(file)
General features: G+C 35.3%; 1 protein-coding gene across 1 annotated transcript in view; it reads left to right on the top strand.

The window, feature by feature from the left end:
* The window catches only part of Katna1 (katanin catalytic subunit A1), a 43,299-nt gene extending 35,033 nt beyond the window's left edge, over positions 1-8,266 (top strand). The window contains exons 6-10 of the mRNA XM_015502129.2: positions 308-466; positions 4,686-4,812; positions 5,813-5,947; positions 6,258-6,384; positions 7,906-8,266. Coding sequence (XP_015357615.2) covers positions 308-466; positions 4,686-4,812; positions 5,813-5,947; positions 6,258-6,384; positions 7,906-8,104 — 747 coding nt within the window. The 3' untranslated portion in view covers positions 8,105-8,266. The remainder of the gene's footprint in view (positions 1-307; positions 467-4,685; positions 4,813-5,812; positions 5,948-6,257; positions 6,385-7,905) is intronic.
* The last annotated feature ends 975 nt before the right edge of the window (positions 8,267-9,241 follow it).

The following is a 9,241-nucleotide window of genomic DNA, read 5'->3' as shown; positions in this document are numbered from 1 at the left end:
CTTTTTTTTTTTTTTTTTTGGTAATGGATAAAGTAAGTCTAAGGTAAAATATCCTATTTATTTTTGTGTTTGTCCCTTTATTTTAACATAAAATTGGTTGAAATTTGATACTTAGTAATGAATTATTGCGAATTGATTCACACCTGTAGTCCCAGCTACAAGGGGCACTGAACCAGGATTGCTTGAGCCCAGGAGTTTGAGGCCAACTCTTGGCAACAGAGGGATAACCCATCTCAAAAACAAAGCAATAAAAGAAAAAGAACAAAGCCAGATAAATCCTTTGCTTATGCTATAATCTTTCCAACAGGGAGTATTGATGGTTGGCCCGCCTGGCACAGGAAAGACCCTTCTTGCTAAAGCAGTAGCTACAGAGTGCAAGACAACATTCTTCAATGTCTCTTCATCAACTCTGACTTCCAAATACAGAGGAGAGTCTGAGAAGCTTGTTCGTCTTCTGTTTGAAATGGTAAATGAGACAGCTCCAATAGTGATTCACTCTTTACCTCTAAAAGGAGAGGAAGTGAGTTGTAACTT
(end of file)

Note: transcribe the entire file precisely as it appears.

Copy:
General features: G+C 35.3%; 1 protein-coding gene across 1 annotated transcript in view; it reads left to right on the top strand.

The window, feature by feature from the left end:
* The window catches only part of Katna1 (katanin catalytic subunit A1), a 43,299-nt gene extending 35,033 nt beyond the window's left edge, over positions 1-8,266 (top strand). The window contains exons 6-10 of the mRNA XM_015502129.2: positions 308-466; positions 4,686-4,812; positions 5,813-5,947; positions 6,258-6,384; positions 7,906-8,266. Coding sequence (XP_015357615.2) covers positions 308-466; positions 4,686-4,812; positions 5,813-5,947; positions 6,258-6,384; positions 7,906-8,104 — 747 coding nt within the window. The 3' untranslated portion in view covers positions 8,105-8,266. The remainder of the gene's footprint in view (positions 1-307; positions 467-4,685; positions 4,813-5,812; positions 5,948-6,257; positions 6,385-7,905) is intronic.
* The last annotated feature ends 975 nt before the right edge of the window (positions 8,267-9,241 follow it).

The following is a 9,241-nucleotide window of genomic DNA, read 5'->3' as shown; positions in this document are numbered from 1 at the left end:
CTTTTTTTTTTTTTTTTTTGGTAATGGATAAAGTAAGTCTAAGGTAAAATATCCTATTTATTTTTGTGTTTGTCCCTTTATTTTAACATAAAATTGGTTGAAATTTGATACTTAGTAATGAATTATTGCGAATTGATTCACACCTGTAGTCCCAGCTACAAGGGGCACTGAACCAGGATTGCTTGAGCCCAGGAGTTTGAGGCCAACTCTTGGCAACAGAGGGATAACCCATCTCAAAAACAAAGCAATAAAAGAAAAAGAACAAAGCCAGATAAATCCTTTGCTTATGCTATAATCTTTCCAACAGGGAGTATTGATGGTTGGCCCGCCTGGCACAGGAAAGACCCTTCTTGCTAAAGCAGTAGCTACAGAGTGCAAGACAACATTCTTCAATGTCTCTTCATCAACTCTGACTTCCAAATACAGAGGAGAGTCTGAGAAGCTTGTTCGTCTTCTGTTTGAAATGGTAAATGAGACAGCTCCAATAGTGATTCACTCTTTACCTCTAAAAGGAGAGGAAGTGAGTTGTAACTT